Wednesday, January 13, 2010
Elephants, guests find sanctuary in Ozarks
By Dena Potter
Sunday, Jan. 10 2010
GREENBRIER, Ark. — As you walk through the field beside the elephants, it's
difficult to tell if that rumble is the sound of their mighty footsteps or your
heart thumping in your chest.
Then just before you sink into the forest, one of the elephants throws her
trunk into the air and trumpets, and you're certain what you're witnessing is
nothing short of magical.
You're not on an African safari. You're in Arkansas, in the foothills of the
Ozark Mountains, at a sanctuary for unwanted elephants. And this may be the
closest you'll ever get to these mammoth creatures.
Riddle's Elephant and Wildlife Sanctuary will celebrate its 20th anniversary
this year. For years, owners Scott and Heidi Riddle have opened its gates for
the Elephant Experience Weekend, where visitors get close to the sanctuary's
eight African and Asian elephants over three days.
The weekends, held about six times a year, help the small nonprofit cover the
cost of caring for and feeding the elephants. But the Riddles say it's more
about the education and conservation of the animals they've spent their whole
lives working with.
"There might be somebody sitting in that room who might have some fantastic,
positive impact on the future of all elephants in the world," said Scott, who
has trained and managed elephants for 44 years.
But on this weekend, it's the elephants that have the impact.
On the first evening, as guests sit around assorted lawn chairs under a big
white tent swapping stories about who they are and where they're from, a loud
gasp brings a sudden halt to the conversation. It's Miss Bets, the sanctuary's
rambunctious 2-year-old African elephant, and her mother, Amy, and they're
headed to their barn for the night. The handlers stop briefly to allow each of
the 11 guests to feed the baby a marshmallow, her favorite treat.
That night, as guests dine in the chow hall, Asian elephants Peggy and Betty
Boop — affectionately known as Booper — munch on hay and twigs under the stars
a couple dozen feet away.
Over the next two days, guests get plenty of hands-on experience with the
elephants, learning along the way what it takes to care for the massive beasts.
Peggy and Booper lie on their sides and let the group bathe them, using brushes
to remove the mud that gets trapped in their bristly hairs.
One of the most important parts of caring for captive elephants is foot care,
so guests pitch in one afternoon to give Peggy a pedicure. One by one, the
Midwestern doctor, the eBay powerseller from Chicago and even the journalist
from Richmond, Va., take turns using a metal rasp to file each toenail to a
perfectly rounded edge.
"For us to stand there and this 8,000-pound animal standing on top of you, just
to be in that presence was just overwhelming," said Chris Martucci of Chicago,
who was there in May with his wife, Deanna.
The sanctuary sits on 330 acres about an hour north of Little Rock, down the
sort of winding country road where it's safe for a turtle to cross during rush
hour. Red metal barns and buildings, including the dormitory and chow hall, dot
the rolling landscape. Horses graze in the distance, and a rooster serves as an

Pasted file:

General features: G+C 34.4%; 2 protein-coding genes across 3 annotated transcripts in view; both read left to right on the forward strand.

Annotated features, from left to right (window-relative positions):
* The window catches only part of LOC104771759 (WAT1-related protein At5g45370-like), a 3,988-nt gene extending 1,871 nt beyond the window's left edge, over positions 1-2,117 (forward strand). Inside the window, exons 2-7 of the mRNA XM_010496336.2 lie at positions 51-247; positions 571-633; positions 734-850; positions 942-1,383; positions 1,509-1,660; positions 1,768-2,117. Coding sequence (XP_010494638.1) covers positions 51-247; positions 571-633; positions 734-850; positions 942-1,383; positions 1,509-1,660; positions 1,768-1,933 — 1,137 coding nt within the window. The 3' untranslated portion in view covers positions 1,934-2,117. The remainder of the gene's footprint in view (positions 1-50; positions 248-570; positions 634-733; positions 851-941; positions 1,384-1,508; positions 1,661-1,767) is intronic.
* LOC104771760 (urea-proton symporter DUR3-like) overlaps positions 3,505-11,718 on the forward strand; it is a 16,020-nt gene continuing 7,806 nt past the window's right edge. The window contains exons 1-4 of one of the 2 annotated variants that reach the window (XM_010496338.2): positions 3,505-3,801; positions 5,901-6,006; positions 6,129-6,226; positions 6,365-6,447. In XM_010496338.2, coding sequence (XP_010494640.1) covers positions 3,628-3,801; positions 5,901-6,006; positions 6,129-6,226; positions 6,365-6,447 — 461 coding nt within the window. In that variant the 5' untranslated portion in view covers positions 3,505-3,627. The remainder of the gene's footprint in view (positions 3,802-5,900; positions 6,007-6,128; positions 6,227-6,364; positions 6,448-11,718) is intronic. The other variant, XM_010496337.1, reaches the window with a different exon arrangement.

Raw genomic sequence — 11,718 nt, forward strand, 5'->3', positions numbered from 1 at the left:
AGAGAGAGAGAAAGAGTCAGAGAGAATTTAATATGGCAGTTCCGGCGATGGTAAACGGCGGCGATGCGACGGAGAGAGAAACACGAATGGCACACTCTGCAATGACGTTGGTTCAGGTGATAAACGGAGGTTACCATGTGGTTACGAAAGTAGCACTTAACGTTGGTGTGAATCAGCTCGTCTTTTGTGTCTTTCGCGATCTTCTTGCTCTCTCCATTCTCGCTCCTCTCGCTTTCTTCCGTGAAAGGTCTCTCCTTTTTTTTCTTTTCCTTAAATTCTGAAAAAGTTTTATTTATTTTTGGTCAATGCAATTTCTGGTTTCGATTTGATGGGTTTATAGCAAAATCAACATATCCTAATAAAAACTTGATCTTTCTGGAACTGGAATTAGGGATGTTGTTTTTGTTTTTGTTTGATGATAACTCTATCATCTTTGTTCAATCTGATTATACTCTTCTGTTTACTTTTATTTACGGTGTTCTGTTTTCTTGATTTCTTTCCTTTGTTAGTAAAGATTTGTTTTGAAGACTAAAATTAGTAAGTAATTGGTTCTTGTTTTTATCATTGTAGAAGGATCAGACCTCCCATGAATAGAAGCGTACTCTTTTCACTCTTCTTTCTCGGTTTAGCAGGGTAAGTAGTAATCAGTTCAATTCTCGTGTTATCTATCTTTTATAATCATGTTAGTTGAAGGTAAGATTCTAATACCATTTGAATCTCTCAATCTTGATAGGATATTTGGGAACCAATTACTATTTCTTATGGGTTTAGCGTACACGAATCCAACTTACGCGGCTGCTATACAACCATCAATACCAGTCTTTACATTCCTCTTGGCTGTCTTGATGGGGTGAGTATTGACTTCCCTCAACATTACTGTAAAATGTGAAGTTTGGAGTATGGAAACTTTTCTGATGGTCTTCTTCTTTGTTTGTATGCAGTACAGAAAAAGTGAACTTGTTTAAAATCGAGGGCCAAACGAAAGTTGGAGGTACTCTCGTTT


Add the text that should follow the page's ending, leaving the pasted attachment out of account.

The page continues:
"It was like a camp, a farm and a sanctuary all in one," said Deanna Martucci.
Most of the buildings were built with grants or donated funds, often with
donated metal or wood. They're not pretty, the Riddles say, but they're
Scott and Heidi Riddle met while working at the Los Angeles Zoo. They married
in 1986 and opened the sanctuary four years later. Elephants were easy to get
then, and zoos didn't always look at them as a long-term responsibility.
The Riddles wanted to open a sanctuary for all elephants, no matter the sex or
species, and especially for those problem elephants that zoos, circuses or
individuals were looking to unload. But they also understood that to ensure the
survival of the endangered species, they must study the animals and educate
others about them.
The sanctuary has long taken monthly blood samples from each of its elephants.
The data are used in research, including a study on herpes, which is the No. 1
killer of African and Asian elephants. The Riddles also have been active in a
study trying to develop a repellent that will keep elephants away from crops in
India and other areas of the world where the human-elephant conflict is killing
off the elephants.
"We've always felt it was important to, when you have these elephants that are
captive, to not only learn as much as you can about them, but then to educate
about them," Heidi said.
The Riddles started with three elephants, and at one point had more than a
dozen elephants. Miss Bets is the third African elephant born at the sanctuary,
all to first-time mothers. Asian elephant Hank is the nation's No. 1 semen
Scott still tears up when he talks about the death of Mary, a pachyderm with a
penchant for painting.
Mary died while giving birth. She is one of three elephants buried on a
picturesque portion of the sanctuary. During the weekend, guests take a hay
ride around the sprawling property, stopping by a stream to gather rocks to
place on the memorials.
Gabrielle Durrell of San Diego said her weekend at the sanctuary was "the
actualization of a dream."
"People really should educate themselves on the plight of the elephant and come
out here and spend a few days doing something that they never would have
thought about doing," she said.
Besides the weekends, the sanctuary opens to the public for a few hours the
first Saturday of every month. There's enough interest that it could be open
all the time, but Heidi said they are more concerned with caring for the
"It's an opportunity for people to kind of understand better what it takes to
manage elephants," Heidi said. "It's not as black and white as it's often
portrayed to be. Elephants are many shades of gray."